Saturday, December 12, 2009

Akin Gump: What Were Race and Lassman Looking For?

In its no probable cause finding dated June 30, 1993 the District of Columbia Department of Human Rights and Minority Business Development made the following finding of fact:

Finding of Fact No.4.: "On October 23, 1991, at his request, Complainant met with Respondent’s managers, Earl Segal, partner in charge of Legal Assistants, Malcolm Lassman, Managing Partner and Dennis Race, Partner. Complainant stated that he was being harassed based on his religion, Jewish and his sexual orientation, homosexual. Complainant described a variety of incidents which he believed constituted unlawful harassment including the following:

(a) On the second day of Complainant's assignment with Respondent, as an agency-supplied temporary employee, March 4, 1988, Complainant introduced himself to a male employee outside whose office Complainant was working. A brief time after Complainant introduced himself, a group of employees gathered in the office adjacent to the work station where Complainant was working. The employees proceeded to engage in a lively and mildly sexually suggestive discussion about the size of the male employee’s chest and whether it was hairy or not. The discussion lasted about two minutes." (Record on appeal at 12-13).

The text is drawn verbatim from my own submission to the agency, dated January 1993, written in reply to Akin Gump's Interrogatory Response, dated May 22, 1992. From the above incident and nine other incidents enumerated by the agency, the impression left on the reader is that I am a hypersensitive and somewhat deluded individual who attaches a "negative meaning to trivial events," as alleged by Akin Gump.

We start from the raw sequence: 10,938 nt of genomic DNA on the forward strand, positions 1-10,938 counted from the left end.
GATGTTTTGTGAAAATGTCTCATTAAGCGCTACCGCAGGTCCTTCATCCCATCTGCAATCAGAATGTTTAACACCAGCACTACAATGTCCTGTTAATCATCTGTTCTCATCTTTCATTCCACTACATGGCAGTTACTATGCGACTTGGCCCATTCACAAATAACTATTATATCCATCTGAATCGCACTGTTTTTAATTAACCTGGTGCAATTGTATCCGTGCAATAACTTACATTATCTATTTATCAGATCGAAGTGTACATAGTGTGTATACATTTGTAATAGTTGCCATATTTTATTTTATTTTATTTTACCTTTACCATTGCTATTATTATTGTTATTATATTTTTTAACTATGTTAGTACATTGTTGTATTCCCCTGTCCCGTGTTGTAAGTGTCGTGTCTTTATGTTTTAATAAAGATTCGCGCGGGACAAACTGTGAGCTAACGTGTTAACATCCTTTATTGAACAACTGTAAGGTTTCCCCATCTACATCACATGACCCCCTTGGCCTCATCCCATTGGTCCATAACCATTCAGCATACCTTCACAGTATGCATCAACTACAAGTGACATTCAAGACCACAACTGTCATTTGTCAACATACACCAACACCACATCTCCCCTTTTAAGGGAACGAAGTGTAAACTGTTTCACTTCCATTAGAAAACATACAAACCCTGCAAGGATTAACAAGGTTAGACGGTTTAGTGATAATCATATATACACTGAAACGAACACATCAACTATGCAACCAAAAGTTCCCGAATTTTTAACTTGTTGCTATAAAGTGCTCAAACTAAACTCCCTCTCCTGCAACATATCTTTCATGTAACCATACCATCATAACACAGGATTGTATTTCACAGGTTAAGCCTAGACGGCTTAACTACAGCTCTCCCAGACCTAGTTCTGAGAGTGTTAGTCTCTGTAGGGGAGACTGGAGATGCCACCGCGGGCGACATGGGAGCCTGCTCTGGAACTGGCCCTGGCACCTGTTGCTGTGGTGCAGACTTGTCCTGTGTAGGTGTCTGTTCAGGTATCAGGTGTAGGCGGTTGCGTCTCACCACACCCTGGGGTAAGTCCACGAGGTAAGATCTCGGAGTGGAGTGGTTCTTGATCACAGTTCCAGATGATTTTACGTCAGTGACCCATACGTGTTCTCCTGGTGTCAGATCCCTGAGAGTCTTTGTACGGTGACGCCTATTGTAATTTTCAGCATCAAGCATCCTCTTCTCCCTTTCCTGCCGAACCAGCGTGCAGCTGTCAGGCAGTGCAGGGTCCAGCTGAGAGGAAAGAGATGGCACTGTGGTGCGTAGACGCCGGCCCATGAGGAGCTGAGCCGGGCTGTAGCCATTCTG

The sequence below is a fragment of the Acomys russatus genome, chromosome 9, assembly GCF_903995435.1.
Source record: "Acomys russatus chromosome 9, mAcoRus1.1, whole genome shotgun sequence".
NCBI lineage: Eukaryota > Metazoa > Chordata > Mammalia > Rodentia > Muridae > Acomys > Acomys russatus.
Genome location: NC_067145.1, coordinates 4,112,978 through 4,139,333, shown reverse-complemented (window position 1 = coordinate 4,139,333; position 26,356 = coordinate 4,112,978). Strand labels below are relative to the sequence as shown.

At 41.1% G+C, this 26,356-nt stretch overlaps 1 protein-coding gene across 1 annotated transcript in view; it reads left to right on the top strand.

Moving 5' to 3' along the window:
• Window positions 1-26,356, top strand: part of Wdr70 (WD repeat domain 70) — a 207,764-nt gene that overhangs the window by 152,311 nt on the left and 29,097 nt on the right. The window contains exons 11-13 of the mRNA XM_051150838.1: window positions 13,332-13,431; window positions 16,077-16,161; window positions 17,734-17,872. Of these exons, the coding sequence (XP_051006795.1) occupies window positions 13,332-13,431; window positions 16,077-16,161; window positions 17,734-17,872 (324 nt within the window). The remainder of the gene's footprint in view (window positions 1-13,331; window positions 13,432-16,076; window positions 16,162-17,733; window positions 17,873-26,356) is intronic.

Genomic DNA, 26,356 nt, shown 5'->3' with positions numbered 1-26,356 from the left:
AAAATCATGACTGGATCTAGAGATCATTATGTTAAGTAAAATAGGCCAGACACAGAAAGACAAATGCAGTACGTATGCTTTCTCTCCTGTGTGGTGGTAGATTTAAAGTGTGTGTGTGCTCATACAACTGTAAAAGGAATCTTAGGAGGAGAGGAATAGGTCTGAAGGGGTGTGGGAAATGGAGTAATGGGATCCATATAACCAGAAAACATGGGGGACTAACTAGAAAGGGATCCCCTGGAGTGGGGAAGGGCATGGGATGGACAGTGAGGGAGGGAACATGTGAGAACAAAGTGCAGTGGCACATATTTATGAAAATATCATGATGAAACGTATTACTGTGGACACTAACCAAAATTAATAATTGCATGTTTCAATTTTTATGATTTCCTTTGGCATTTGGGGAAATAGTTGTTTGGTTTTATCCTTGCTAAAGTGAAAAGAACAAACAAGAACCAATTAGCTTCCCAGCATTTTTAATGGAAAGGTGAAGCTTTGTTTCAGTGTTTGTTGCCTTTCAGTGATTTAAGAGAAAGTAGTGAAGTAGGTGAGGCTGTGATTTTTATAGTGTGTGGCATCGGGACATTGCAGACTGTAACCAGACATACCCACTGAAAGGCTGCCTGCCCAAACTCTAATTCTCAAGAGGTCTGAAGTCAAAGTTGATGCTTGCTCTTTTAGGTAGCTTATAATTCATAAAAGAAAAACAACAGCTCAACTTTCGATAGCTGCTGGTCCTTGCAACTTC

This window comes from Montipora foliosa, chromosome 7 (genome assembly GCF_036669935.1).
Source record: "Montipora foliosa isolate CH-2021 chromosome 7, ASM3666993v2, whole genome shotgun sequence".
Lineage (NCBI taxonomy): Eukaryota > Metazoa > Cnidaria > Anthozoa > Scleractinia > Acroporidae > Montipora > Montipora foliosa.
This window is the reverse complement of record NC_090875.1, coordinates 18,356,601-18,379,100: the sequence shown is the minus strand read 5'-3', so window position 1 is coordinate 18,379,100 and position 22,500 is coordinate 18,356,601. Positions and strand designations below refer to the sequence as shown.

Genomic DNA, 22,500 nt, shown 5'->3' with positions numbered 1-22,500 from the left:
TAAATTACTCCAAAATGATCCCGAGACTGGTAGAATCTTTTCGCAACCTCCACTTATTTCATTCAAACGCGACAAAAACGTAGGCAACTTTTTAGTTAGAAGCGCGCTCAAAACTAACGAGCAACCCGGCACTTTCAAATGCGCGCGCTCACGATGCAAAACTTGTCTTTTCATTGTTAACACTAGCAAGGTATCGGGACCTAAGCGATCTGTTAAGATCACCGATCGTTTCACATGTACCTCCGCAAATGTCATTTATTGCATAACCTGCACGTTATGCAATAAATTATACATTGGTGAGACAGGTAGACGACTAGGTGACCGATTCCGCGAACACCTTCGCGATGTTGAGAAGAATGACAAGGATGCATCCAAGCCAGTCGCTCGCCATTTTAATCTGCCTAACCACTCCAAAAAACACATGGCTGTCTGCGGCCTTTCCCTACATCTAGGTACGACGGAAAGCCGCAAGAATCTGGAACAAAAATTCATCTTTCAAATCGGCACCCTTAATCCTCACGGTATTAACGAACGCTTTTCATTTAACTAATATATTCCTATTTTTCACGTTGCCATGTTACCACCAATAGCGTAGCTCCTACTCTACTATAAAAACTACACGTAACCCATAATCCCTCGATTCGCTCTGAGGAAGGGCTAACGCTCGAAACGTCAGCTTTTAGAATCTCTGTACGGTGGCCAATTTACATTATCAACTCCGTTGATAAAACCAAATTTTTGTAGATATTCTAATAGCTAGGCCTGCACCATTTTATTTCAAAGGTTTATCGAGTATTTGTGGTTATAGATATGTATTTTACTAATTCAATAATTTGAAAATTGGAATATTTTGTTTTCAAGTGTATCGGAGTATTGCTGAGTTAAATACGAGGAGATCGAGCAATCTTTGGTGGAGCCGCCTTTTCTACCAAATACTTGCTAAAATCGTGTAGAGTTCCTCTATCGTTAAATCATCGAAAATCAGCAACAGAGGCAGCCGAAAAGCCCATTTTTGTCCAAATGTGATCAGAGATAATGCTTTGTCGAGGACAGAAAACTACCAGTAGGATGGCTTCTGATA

That impression changes, perhaps markedly, if we look at the text I provided that discusses the reaction of Dennis M. Race, Esq. and Malcolm Lassman, Esq. to my harassment report. It is clear that Race and Lassman did not appear to be incredulous or disbelieving. In fact, the picture that emerges from the following paragraph is that Race and Lassman were keenly interested in my report: they wanted to know the identity of people I reported as harassers, they wanted to know their position in the firm. Race and Lassman repeated their questions insistently. At the time I felt that they took my report seriously. Indeed, their behavior suggests -- even indicates -- that they took my report seriously.

Also, note the similarity between the behavior of Race and Lassman ("Messrs. Race and Lassman appeared to want to gather the names of as many harassers as Complainant could possibly name.") and the behavior of my psychiatrist, Stanley R. Palombo, M.D., who stated insistently to me in early 1990 in response to my allegation that I was being harassed at Akin Gump: "Name names!"

The text of my submission to the Department of Human Rights following the text (reproduced above) designated by the agency as finding of fact 4(a) states:

"In response to a question by either Mr. Race or Mr. Lassman, Complainant stated that he believed that the male employee in question was either a legal assistant or staff person, but not an attorney. Complainant stated that he did not recall the name of the male employee. Complainant further stated, in response to a question, that he did not know the status of the other employees--whether they were attorneys, legal assistants, or staff persons. Complainant had to explain, in response to repeated questions by Messrs. Race and Lassman, that the incident had occurred on the second day of his assignment with the Respondent and that Complainant did not know the identity of many of Respondent’s employees as of March 4, 1988. Messrs. Race and Lassman appeared to want to gather the names of as many harassers as Complainant could possibly name." (Record at 68).

One is left with the impression that Race and Lassman knew or suspected that I was, in fact, being harassed and they wanted to know whether the harasser's identities matched their own list of suspected persons. The behavior of Race and Lassman supports (at least in my mind) that there was something political going on in the firm about which management had some independent knowledge, and they wanted to know if the information I could provide supported their independent suspicions.

No comments: